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Pacific Rim Open Hard Case

Wed Aug 10, 2005 - 12:05 PM EDT - By Douglas Morse

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Product Info
> Name Pacific Rim Open Hard Case
> Company Pacific Rim Technologies
> Weight 1.7 oz. / 4.6 g.
> Fact Sheet & User Opinions
> Available
> $29.95


The Pacific Rim Hardcase comes from the same mold as the DSI Hardcase and the Innopocket cases. They share the same form factor, hinge design, grips, neoprene lining and with the exception of the new Innopocket Magnum, lightweight aluminum casing.

The differences are mainly in the cutouts. The DSI Hardcase has only a small cut out over the screen for viewing of caller information. The Innopocket cuts out for the entire screen, but protects it with a hard, clear piece of plastic.

The Pacific Rim hardcase goes one further and leaves the keyboard totally exposed in an effort to maximize usability while still gaining some of the benefits of the hard case. There are also cutouts for the camera and speakers as well as the side rockers. The bottom port is open as is the top of the case.


It is a bit odd to have the Treo exactly three quarters protected and then have this huge open space for the keyboard. It looks as if someone simply forgot to finish this case. The upper part of the case easily opens on its hinge, but like the other cases I mentioned, the hinge feels a bit too wiggly. The top part of the case has a cutout framing a large plastic window for the screen.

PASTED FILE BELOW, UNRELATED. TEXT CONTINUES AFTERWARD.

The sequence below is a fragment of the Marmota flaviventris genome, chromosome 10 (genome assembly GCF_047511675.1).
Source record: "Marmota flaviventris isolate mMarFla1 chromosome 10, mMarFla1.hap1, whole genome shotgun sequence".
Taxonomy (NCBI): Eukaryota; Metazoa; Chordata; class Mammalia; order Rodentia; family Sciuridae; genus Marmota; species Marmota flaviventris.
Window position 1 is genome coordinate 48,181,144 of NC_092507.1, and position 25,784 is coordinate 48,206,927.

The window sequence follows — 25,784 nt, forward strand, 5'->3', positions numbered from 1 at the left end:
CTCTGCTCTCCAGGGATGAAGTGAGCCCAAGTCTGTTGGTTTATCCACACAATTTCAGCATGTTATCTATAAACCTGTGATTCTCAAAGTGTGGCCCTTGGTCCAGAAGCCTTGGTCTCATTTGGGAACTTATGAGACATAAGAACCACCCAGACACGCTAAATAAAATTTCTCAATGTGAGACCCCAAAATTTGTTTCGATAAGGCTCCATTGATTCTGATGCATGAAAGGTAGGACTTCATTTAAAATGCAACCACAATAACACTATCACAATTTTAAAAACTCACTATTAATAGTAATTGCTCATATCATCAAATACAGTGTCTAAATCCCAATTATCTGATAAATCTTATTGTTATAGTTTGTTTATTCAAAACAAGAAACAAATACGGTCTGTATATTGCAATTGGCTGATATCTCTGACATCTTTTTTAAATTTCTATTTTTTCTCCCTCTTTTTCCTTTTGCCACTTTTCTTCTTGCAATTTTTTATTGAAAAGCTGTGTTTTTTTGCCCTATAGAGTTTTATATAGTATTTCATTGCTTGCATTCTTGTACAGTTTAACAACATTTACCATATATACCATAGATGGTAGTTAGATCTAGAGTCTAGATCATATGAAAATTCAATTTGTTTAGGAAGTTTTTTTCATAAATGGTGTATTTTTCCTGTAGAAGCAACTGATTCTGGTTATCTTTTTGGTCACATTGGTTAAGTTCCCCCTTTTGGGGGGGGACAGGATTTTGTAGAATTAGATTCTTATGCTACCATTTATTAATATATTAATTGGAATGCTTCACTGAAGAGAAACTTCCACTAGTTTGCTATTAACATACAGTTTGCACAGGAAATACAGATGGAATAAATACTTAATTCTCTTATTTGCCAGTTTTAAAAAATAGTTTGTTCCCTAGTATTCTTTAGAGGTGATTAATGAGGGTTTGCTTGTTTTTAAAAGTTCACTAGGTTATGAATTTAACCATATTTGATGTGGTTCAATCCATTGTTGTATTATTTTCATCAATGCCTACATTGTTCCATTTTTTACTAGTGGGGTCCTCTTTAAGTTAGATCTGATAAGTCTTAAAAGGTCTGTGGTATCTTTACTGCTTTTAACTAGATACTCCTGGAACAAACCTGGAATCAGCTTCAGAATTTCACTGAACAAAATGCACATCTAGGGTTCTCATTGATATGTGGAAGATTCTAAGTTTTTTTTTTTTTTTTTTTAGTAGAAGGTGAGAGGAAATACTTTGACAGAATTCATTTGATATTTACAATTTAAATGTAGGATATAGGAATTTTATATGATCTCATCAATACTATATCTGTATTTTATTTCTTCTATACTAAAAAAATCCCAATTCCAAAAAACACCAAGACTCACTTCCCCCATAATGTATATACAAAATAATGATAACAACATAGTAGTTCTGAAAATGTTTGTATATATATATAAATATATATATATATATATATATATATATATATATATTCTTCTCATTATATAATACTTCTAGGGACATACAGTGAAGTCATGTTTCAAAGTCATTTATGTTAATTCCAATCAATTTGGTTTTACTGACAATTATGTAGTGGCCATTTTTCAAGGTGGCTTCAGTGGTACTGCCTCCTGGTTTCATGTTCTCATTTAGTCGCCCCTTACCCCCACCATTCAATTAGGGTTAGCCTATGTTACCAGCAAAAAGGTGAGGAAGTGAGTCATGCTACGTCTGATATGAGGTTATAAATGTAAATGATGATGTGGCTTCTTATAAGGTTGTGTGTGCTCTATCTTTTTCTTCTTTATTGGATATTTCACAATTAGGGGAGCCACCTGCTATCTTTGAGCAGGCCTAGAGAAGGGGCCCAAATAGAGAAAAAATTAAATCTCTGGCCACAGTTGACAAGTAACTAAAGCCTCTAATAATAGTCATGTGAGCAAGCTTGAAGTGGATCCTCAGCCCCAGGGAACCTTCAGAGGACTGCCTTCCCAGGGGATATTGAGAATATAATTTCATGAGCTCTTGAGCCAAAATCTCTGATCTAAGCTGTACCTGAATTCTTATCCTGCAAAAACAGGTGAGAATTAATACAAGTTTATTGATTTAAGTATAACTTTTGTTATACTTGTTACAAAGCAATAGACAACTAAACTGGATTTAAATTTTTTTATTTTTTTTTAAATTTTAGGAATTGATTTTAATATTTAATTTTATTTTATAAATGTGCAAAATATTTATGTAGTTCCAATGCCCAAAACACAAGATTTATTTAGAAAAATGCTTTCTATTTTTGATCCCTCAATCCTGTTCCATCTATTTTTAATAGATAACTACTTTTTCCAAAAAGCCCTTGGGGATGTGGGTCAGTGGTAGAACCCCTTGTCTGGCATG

There is also a modest cut out for the status LED and the headset speaker. The sides of the case have simple plastic grips. Further access is granted for the camera, speaker, side switches, top/bottom ports, and headset jack. The inside of the case is a thin layer of soft neoprene, which holds the Treo secularly in place.


I have a few quibbles with this case. First off, I found that the headset speaker cutout not to be generous enough. The sound volume was a bit low. I also managed to ding up the Open Hard Case a bit too -- putting some scratches on the plastic and on the aluminum as well. The keyboard is easy to use, the switches, ports, and speaker cut outs work. If you are adept at the five-way navigator, the case rarely needs to be flipped open.

The only trouble I had was figuring out how to carry the thing. It does come with a simple, removable belt clip and that seems fine, if unimpressive. Since I was worried about scratching the protective plastic further, I�ve taken to carrying my Treo and wallet in a waist pouch.

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